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Top 10 Greatest Ant-Man Comics Ever Written

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Written by Craig Butler Good things come in small packages but with Ant-Man, they come in big ones too. Welcome to WatchMojo.com and today we're counting down the top 10 Ant-Man comics you should read. For this list, we’re looking at important, influential or just really good comics featuring anyone who has taken on the guise of Ant-Man. And since Hank Pym, the original Ant-Man, also adopted the aliases Giant-Man and Yellowjacket, we’re including stories featuring those personas, too. Have an idea you want to see made into a WatchMojo video? Check out our suggest page at http://WatchMojo.comsuggest and submit your idea.
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Good things come in small packages but with Ant-Man, they come in big ones too. Welcome to WatchMojo.com and today we're counting down the top 10 Ant-Man comics you should read.

For this list, we’re looking at important, influential or just really good comics featuring anyone who has taken on the guise of Ant-Man. And since Hank Pym, the original Ant-Man, also adopted the aliases Giant-Man and Yellowjacket, we’re including stories featuring those personas, too.

#10: “The Irredeemable Ant-Man” (2006-07)


Although Hank Pym and Scott Lang’s turns as Ant-Man get the lion’s share of attention, there’s a lot to be said for this series featuring Ant-Man #3 – Eric O’Grady. A minor cog in the machinery of the SHIELD spy machine, O’Grady stole an Ant-Man suit for his own purposes –which weren’t necessarily heroic. Not exactly a villain; he just wanted to use these powers for his own glory and gain – and to impress a few women along the way. In the deft hands of Robert Kirkman, creator of “The Walking Dead” comics, O’Grady became a very Daffy Duck style hero where good intentions conflict with greed.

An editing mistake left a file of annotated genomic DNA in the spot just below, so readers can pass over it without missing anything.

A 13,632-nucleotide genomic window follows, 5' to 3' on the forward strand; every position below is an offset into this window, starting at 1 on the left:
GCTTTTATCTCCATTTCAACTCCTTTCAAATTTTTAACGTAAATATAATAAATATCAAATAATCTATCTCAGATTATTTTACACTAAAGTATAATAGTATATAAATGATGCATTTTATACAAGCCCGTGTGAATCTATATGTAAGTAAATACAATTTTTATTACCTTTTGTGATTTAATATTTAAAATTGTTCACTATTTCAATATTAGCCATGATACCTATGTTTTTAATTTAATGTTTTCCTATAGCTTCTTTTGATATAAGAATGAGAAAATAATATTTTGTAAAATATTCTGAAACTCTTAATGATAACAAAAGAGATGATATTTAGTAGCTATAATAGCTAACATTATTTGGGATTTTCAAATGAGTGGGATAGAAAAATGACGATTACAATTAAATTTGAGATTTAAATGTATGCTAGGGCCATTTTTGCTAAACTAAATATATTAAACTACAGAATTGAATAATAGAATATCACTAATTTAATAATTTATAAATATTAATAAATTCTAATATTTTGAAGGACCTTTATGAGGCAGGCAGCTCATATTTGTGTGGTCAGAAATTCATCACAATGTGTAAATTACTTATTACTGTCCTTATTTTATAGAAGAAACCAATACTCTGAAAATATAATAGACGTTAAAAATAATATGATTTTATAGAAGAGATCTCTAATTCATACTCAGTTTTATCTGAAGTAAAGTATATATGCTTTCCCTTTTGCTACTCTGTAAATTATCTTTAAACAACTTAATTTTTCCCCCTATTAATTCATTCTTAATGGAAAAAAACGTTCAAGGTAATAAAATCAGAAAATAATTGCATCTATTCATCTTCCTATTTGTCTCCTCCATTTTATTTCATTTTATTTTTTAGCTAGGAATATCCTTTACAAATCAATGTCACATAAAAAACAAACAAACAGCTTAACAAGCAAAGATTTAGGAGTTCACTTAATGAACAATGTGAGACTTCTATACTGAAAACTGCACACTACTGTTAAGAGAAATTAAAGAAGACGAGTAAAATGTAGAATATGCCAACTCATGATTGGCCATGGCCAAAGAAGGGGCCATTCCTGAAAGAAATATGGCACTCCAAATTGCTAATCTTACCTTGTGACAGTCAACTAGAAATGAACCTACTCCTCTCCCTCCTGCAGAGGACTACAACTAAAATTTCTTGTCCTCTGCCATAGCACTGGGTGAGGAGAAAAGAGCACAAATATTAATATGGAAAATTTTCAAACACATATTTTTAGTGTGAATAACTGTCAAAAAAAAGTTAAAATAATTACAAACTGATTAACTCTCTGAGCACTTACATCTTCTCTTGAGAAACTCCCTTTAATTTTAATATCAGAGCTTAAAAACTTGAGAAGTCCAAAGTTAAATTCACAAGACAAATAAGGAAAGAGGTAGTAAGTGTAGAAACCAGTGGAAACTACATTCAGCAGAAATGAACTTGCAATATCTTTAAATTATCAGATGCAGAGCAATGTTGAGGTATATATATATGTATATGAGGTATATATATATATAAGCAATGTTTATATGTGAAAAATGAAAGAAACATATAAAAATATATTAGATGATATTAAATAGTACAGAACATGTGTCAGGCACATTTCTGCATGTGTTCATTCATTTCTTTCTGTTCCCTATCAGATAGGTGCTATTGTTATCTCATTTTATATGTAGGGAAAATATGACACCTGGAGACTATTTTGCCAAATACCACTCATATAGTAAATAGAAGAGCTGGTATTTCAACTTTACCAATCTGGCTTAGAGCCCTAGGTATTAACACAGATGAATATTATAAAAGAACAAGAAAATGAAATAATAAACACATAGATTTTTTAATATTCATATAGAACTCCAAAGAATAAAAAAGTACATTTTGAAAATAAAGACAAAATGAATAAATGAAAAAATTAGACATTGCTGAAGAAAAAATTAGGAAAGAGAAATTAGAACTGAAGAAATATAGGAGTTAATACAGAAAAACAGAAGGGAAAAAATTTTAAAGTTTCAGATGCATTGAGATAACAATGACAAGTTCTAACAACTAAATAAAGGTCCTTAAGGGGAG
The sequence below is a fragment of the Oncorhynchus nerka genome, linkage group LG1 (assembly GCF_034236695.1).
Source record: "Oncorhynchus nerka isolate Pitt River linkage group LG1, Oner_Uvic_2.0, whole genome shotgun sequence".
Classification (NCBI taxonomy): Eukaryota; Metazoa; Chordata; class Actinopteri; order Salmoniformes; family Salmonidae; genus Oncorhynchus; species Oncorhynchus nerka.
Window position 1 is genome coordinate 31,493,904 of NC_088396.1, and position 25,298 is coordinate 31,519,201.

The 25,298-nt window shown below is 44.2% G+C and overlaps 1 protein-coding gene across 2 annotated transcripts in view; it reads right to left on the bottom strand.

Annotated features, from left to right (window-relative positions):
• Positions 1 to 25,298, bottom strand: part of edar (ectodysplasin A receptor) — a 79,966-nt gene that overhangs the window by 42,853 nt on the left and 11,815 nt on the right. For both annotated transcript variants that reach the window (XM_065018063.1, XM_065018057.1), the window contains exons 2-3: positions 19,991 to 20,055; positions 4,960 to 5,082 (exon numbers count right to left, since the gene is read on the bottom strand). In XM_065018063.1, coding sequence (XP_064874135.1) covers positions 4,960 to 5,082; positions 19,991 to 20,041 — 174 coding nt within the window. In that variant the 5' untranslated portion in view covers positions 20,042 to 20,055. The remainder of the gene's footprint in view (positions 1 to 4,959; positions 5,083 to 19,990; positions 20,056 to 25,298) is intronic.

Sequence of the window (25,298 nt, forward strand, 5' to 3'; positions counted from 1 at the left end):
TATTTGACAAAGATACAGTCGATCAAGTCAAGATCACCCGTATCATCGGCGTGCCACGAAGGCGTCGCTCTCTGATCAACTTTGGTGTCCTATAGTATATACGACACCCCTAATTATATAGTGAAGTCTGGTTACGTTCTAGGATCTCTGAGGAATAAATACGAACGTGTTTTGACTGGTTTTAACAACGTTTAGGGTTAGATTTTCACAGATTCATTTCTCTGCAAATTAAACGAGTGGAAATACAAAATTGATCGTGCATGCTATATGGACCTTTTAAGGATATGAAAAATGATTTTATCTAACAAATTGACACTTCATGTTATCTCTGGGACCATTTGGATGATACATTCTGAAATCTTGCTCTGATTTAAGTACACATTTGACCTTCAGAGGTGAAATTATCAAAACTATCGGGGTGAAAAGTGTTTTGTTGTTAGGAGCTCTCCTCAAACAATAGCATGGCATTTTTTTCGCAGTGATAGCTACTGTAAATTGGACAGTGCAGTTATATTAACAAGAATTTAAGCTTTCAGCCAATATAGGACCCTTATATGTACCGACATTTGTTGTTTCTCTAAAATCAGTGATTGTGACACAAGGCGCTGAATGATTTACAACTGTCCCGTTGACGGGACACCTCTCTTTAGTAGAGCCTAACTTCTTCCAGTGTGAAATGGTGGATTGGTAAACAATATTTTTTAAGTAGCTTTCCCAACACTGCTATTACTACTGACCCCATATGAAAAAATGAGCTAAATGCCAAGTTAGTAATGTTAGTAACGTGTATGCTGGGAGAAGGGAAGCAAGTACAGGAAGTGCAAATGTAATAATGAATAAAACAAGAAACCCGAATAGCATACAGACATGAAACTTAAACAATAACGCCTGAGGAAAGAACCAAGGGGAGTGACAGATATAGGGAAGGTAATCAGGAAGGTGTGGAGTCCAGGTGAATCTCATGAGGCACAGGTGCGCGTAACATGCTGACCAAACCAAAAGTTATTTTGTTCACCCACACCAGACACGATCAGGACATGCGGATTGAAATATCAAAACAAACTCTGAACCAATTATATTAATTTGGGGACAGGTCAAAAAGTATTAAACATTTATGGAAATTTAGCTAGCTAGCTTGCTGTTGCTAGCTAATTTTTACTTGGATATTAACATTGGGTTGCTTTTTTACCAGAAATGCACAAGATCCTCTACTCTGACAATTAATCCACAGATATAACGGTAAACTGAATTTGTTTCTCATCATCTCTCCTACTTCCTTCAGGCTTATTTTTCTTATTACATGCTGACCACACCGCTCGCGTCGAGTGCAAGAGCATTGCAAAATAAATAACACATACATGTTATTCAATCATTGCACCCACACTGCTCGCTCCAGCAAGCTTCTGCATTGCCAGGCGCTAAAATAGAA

#9: “Lost in Space-Time” (1987)


Hank Pym had a hard time settling into superheroics, going from Ant-Man to Giant-Man to Goliath to Yellowjacket. When you add in the fact that Pym had a few breakdowns over the year and displayed clear signs of instability, it’s clear that this was an unhappy man who really needed help. In this West Coast Avengers story, Pym revealed just how tortured he felt and prepared to end his life. Fortunately, a teammate intervened and worked with him to boost his confidence – with the result being that Pym saw that he didn’t need a secret identity to be a hero. Steve Englehart’s script gets a bit melodramatic, but it’s definitely effective.

#8: “To Steal an Ant-Man!” (1979)


Scott Lang first donned the shrinking suit in this two-part tale, and made his mark quickly. Lang was a reformed burglar who worked for Tony Stark’s company as an electrical engineer. Things were going along fine until his daughter needed medical assistance – and the only doctor who could help had been kidnapped by an evil villain. Lang stole Hank Pym’s Ant-Man suit so that he could track down and rescue the doctor and save his daughter. Sure, it’s pretty formulaic, but David Micheline’s script hits all the right buttons and makes Lang a compelling character. And John Byrne’s artwork is as powerful as always.

#7: “Assault on a Mind Cage” (1980)


Lang and Pym teamed up as Ant-Man and Yellowjacket respectively in this Avengers story. The Wasp had been kidnapped and was being held captive inside a place known as the Solomon Institute. Since the Avengers could not legally enter the space without a warrant, Pym and Lang snuck in and tried to rescue Wasp. Along the way, they discovered that the Institute is a training ground for villains and encountered the Taskmaster, who would become one of Lang’s most memorable foes. The story is typical Marvel fare of the period, but David Micheline does create a good relationship between the two heroes. There’s also some gorgeous George Perez art to make the comic something special.

#6: “FF Vol. 2” (2013-14)